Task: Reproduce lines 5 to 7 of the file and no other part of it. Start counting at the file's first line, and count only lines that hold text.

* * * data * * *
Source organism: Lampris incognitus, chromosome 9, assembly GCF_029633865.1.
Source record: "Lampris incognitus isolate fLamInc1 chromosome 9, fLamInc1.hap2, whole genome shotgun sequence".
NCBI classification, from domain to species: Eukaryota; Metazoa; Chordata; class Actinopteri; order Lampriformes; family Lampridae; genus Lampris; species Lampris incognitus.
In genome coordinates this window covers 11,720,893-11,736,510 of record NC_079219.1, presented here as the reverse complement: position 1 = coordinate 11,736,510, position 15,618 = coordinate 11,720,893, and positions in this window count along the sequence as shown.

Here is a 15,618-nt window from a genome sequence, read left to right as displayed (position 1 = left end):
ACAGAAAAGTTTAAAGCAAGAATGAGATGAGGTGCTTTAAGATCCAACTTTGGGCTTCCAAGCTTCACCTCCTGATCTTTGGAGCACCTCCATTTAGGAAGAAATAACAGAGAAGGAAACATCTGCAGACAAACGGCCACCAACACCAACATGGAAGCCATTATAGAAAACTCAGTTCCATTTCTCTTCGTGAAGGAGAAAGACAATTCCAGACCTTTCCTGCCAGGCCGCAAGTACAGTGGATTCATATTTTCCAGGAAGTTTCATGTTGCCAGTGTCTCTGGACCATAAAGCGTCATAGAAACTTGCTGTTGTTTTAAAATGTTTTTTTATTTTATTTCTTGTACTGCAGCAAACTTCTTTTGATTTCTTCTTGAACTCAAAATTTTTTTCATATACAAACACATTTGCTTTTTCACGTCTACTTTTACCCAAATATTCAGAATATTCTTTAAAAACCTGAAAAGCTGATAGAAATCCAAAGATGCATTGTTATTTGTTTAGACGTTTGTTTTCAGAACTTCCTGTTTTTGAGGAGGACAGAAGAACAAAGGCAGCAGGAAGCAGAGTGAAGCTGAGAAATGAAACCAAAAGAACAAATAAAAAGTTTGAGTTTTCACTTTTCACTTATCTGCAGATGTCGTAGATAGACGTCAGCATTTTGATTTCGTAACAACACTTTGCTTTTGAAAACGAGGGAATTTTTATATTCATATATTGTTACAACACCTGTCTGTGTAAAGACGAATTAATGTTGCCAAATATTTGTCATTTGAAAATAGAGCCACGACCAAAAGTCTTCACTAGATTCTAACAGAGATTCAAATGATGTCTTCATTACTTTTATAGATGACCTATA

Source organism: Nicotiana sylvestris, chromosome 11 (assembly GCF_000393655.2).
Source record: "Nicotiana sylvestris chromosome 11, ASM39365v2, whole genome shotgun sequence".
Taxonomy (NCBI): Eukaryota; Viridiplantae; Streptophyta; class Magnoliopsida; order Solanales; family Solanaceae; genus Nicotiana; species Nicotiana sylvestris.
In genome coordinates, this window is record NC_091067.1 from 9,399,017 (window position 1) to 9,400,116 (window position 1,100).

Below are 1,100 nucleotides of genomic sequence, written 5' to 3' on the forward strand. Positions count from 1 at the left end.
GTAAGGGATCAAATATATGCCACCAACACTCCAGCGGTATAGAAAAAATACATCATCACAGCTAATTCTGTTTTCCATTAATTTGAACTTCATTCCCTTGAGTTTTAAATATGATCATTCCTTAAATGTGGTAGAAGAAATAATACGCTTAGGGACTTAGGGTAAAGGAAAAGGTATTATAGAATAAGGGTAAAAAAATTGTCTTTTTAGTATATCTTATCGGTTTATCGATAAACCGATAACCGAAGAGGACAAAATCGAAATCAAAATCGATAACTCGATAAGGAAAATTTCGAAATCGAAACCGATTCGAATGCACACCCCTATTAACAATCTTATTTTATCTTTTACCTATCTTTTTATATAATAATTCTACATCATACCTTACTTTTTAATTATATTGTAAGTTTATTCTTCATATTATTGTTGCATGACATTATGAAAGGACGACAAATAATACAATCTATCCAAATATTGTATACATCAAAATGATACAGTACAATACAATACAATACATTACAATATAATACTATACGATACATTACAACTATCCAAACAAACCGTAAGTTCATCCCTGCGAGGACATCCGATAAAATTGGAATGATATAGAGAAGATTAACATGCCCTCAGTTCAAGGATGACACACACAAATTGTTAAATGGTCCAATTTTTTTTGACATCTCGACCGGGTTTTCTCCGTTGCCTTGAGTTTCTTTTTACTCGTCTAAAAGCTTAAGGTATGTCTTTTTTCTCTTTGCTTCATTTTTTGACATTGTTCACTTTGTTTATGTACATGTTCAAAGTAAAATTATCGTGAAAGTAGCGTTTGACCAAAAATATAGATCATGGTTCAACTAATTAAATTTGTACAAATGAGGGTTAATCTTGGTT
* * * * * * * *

Here is a 15,618-nt window from a genome sequence, read left to right as displayed (position 1 = left end):
ACAGAAAAGTTTAAAGCAAGAATGAGATGAGGTGCTTTAAGATCCAACTTTGGGCTTCCAAGCTTCACCTCCTGATCTTTGGAGCACCTCCATTTAGGAAGAAATAACAGAGAAGGAAACATCTGCAGACAAACGGCCACCAACACCAACATGGAAGCCATTATAGAAAACTCAGTTCCATTTCTCTTCGTGAAGGAGAAAGACAATTCCAGACCTTTCCTGCCAGGCCGCAAGTACAGTGGATTCATATTTTCCAGGAAGTTTCATGTTGCCAGTGTCTCTGGACCATAAAGCGTCATAGAAACTTGCTGTTGTTTTAAAATGTTTTTTTATTTTATTTCTTGTACTGCAGCAAACTTCTTTTGATTTCTTCTTGAACTCAAAATTTTTTTCATATACAAACACATTTGCTTTTTCACGTCTACTTTTACCCAAATATTCAGAATATTCTTTAAAAACCTGAAAAGCTGATAGAAATCCAAAGATGCATTGTTATTTGTTTAGACGTTTGTTTTCAGAACTTCCTGTTTTTGAGGAGGACAGAAGAACAAAGGCAGCAGGAAGCAGAGTGAAGCTGAGAAATGAAACCAAAAGAACAAATAAAAAGTTTGAGTTTTCACTTTTCACTTATCTGCAGATGTCGTAGATAGACGTCAGCATTTTGATTTCGTAACAACACTTTGCTTTTGAAAACGAGGGAATTTTTATATTCATATATTGTTACAACACCTGTCTGTGTAAAGACGAATTAATGTTGCCAAATATTTGTCATTTGAAAATAGAGCCACGACCAAAAGTCTTCACTAGATTCTAACAGAGATTCAAATGATGTCTTCATTACTTTTATAGATGACCTATA

Source organism: Nicotiana sylvestris, chromosome 11 (assembly GCF_000393655.2).